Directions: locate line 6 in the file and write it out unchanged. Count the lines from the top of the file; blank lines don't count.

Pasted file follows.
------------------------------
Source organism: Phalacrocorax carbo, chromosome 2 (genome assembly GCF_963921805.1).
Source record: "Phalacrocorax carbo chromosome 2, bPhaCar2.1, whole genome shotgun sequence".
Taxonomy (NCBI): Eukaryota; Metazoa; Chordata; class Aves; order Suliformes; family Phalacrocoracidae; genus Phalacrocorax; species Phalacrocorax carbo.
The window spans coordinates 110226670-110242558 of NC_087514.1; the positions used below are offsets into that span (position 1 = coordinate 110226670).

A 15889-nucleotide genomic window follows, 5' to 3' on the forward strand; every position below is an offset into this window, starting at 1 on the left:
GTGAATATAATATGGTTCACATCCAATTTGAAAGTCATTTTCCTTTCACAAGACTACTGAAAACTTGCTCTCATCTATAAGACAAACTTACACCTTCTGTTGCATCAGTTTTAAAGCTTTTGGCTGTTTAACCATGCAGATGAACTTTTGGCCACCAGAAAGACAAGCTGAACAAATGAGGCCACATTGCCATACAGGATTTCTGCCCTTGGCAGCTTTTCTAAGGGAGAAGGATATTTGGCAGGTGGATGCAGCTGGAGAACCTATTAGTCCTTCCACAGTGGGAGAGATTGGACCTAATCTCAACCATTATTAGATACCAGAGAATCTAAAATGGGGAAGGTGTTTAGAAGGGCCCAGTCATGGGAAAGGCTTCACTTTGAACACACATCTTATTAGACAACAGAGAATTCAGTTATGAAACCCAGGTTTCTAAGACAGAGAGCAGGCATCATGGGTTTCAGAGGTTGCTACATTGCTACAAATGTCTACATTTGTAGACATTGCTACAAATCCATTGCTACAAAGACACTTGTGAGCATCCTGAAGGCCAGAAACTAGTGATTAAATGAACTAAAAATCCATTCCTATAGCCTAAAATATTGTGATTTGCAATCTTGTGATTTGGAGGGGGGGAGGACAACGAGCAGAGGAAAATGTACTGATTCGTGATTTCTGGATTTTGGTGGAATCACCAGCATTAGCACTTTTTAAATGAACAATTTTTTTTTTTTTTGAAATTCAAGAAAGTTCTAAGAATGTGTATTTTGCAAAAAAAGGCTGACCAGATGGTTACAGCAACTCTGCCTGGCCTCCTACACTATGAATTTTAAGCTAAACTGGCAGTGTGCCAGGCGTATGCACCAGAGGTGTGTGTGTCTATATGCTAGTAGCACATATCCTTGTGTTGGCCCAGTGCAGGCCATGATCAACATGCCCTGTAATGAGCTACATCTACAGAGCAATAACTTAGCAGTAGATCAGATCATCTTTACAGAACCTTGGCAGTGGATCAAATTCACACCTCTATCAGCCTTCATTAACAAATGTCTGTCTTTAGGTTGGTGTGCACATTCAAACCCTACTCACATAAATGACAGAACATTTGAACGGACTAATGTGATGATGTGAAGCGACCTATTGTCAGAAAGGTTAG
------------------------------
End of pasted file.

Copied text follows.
GTGAATATAATATGGTTCACATCCAATTTGAAAGTCATTTTCCTTTCACAAGACTACTGAAAACTTGCTCTCATCTATAAGACAAACTTACACCTTCTGTTGCATCAGTTTTAAAGCTTTTGGCTGTTTAACCATGCAGATGAACTTTTGGCCACCAGAAAGACAAGCTGAACAAATGAGGCCACATTGCCATACAGGATTTCTGCCCTTGGCAGCTTTTCTAAGGGAGAAGGATATTTGGCAGGTGGATGCAGCTGGAGAACCTATTAGTCCTTCCACAGTGGGAGAGATTGGACCTAATCTCAACCATTATTAGATACCAGAGAATCTAAAATGGGGAAGGTGTTTAGAAGGGCCCAGTCATGGGAAAGGCTTCACTTTGAACACACATCTTATTAGACAACAGAGAATTCAGTTATGAAACCCAGGTTTCTAAGACAGAGAGCAGGCATCATGGGTTTCAGAGGTTGCTACATTGCTACAAATGTCTACATTTGTAGACATTGCTACAAATCCATTGCTACAAAGACACTTGTGAGCATCCTGAAGGCCAGAAACTAGTGATTAAATGAACTAAAAATCCATTCCTATAGCCTAAAATATTGTGATTTGCAATCTTGTGATTTGGAGGGGGGGAGGACAACGAGCAGAGGAAAATGTACTGATTCGTGATTTCTGGATTTTGGTGGAATCACCAGCATTAGCACTTTTTAAATGAACAATTTTTTTTTTTTTTGAAATTCAAGAAAGTTCTAAGAATGTGTATTTTGCAAAAAAAGGCTGACCAGATGGTTACAGCAACTCTGCCTGGCCTCCTACACTATGAATTTTAAGCTAAACTGGCAGTGTGCCAGGCGTATGCACCAGAGGTGTGTGTGTCTATATGCTAGTAGCACATATCCTTGTGTTGGCCCAGTGCAGGCCATGATCAACATGCCCTGTAATGAGCTACATCTACAGAGCAATAACTTAGCAGTAGATCAGATCATCTTTACAGAACCTTGGCAGTGGATCAAATTCACACCTCTATCAGCCTTCATTAACAAATGTCTGTCTTTAGGTTGGTGTGCACATTCAAACCCTACTCACATAAATGACAGAACATTTGAACGGACTAATGTGATGATGTGAAGCGACCTATTGTCAGAAAGGTTAG